C-terminal, aromatic amino acids in the φX174 internal scaffolding protein B mediate conformational switches in the viral coat protein. These switches direct the coat protein through early assembly. In addition to the aromatic amino acids, two acidic residues, D111 and E113, form salt bridges with basic, coat protein side chains. Although salt bridge formation did not appear to be critical for assembly, the substitution of an aromatic amino acid for D111 produced a lethal phenotype. This side chain is uniquely oriented toward the center of the coat-scaffolding binding pocket, which is heavily dominated by aromatic ring-ring interactions. Thus, the D111Y substitution may restructure pocket contacts. Previously characterized B- mutants blocked assembly before procapsid formation. However, the D111Y mutant produced an assembled particle, which contained the structural and external scaffolding proteins but lacked protein B and DNA. A suppressor within the external scaffolding protein, which mediates the later stages of particle morphogenesis, restored viability. The unique formation of a postprocapsid particle and the novel suppressor may be indicative of a novel B protein function. However, genetic data suggest that the particle represents the delayed manifestation of an early assembly error. This seemingly late-acting defect was rescued by previously characterized suppressors of early, preprocapsid, B- assembly mutations, which act on the level of coat protein flexibility. Likewise, the newly isolated suppressor in the external scaffolding protein also exhibited a global suppressing phenotype. Thus, the off-pathway product isolated from infected cells may not accurately reflect the temporal nature of the initial defect.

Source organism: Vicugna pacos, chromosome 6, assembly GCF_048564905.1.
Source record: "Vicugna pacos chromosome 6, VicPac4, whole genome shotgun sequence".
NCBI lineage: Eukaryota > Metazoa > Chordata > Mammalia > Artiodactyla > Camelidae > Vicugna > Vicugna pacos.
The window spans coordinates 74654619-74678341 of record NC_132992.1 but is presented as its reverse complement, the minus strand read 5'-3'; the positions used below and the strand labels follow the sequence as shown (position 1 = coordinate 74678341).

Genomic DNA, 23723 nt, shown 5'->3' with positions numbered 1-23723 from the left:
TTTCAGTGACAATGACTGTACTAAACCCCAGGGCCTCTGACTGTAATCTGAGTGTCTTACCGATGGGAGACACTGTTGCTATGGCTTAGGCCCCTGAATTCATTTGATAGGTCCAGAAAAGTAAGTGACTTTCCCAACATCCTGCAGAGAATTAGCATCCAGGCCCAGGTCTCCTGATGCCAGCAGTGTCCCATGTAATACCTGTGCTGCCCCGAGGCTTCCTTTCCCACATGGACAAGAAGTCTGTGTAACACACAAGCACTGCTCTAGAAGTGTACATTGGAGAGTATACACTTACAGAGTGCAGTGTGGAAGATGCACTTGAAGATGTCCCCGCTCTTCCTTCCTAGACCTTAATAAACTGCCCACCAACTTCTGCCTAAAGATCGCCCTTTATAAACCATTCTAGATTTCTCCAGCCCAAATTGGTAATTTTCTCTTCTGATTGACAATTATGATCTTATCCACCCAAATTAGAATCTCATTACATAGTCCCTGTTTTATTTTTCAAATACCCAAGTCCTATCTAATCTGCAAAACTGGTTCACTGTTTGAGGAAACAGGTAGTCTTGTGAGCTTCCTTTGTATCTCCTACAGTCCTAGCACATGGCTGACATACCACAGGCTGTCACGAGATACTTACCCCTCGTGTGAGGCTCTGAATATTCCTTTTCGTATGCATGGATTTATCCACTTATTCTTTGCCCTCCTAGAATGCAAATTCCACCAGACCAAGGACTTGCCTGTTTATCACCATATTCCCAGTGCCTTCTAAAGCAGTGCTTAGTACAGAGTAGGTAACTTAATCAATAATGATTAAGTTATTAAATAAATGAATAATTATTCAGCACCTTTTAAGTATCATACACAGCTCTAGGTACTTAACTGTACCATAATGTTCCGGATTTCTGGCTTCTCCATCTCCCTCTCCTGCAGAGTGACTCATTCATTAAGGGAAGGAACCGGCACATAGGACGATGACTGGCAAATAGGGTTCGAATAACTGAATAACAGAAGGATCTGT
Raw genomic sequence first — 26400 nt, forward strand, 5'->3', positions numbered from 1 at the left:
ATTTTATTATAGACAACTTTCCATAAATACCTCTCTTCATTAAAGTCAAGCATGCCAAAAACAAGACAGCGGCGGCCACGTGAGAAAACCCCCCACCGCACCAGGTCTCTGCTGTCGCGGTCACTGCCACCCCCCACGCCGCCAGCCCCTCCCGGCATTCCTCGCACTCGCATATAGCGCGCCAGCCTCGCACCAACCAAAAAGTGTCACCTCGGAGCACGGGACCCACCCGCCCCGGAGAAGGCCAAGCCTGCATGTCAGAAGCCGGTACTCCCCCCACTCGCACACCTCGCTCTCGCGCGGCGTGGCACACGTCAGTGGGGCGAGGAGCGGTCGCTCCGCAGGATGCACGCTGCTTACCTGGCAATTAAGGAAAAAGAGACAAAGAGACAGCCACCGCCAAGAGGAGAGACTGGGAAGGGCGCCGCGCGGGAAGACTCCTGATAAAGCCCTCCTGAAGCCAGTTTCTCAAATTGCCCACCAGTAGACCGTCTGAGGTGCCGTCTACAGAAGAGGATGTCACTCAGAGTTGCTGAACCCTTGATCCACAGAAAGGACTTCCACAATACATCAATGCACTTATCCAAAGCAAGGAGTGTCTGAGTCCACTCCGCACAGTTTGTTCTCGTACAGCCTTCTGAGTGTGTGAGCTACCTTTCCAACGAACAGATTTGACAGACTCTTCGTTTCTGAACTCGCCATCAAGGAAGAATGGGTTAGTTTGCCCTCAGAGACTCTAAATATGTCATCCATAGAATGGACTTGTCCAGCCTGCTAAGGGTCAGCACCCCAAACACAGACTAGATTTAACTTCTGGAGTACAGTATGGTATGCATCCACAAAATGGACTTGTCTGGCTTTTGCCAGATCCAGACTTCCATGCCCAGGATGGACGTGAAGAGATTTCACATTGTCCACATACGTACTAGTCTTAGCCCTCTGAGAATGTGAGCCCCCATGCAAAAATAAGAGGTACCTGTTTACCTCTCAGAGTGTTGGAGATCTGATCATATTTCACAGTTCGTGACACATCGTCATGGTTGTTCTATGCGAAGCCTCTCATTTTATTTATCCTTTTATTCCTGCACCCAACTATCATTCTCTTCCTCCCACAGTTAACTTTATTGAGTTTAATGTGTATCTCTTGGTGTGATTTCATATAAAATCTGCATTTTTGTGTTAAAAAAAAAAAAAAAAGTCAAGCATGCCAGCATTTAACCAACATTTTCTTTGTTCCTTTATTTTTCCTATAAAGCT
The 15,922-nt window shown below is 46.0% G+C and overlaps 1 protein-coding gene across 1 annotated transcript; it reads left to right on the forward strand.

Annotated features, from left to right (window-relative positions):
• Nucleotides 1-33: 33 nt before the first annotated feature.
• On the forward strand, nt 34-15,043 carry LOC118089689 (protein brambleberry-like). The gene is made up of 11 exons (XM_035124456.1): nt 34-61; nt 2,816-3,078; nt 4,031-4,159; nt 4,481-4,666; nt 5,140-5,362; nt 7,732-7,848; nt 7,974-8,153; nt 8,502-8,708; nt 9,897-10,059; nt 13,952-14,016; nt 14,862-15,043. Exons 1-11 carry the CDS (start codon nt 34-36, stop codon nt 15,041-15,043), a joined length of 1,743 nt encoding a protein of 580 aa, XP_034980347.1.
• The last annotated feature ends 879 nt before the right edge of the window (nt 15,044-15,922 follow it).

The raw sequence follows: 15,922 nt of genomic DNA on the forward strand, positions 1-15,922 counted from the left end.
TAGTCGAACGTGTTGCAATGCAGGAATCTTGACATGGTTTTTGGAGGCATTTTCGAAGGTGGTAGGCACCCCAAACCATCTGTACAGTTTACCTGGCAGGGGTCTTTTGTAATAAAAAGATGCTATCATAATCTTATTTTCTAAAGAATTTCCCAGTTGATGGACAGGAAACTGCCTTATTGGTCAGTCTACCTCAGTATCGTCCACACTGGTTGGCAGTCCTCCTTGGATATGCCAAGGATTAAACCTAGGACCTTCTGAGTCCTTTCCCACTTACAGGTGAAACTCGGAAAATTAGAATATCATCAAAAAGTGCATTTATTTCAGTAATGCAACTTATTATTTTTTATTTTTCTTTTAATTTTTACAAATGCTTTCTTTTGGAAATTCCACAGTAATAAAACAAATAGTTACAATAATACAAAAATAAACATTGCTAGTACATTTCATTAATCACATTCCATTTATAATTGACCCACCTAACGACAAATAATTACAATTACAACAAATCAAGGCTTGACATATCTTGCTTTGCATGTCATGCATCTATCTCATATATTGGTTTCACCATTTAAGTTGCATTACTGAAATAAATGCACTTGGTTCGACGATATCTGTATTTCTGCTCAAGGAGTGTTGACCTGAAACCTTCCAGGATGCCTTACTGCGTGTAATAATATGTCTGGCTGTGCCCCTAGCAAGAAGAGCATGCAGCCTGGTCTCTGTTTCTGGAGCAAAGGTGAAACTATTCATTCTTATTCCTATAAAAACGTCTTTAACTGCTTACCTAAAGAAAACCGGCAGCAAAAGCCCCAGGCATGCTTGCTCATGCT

ASJC Scopus subject areas
- Insect Science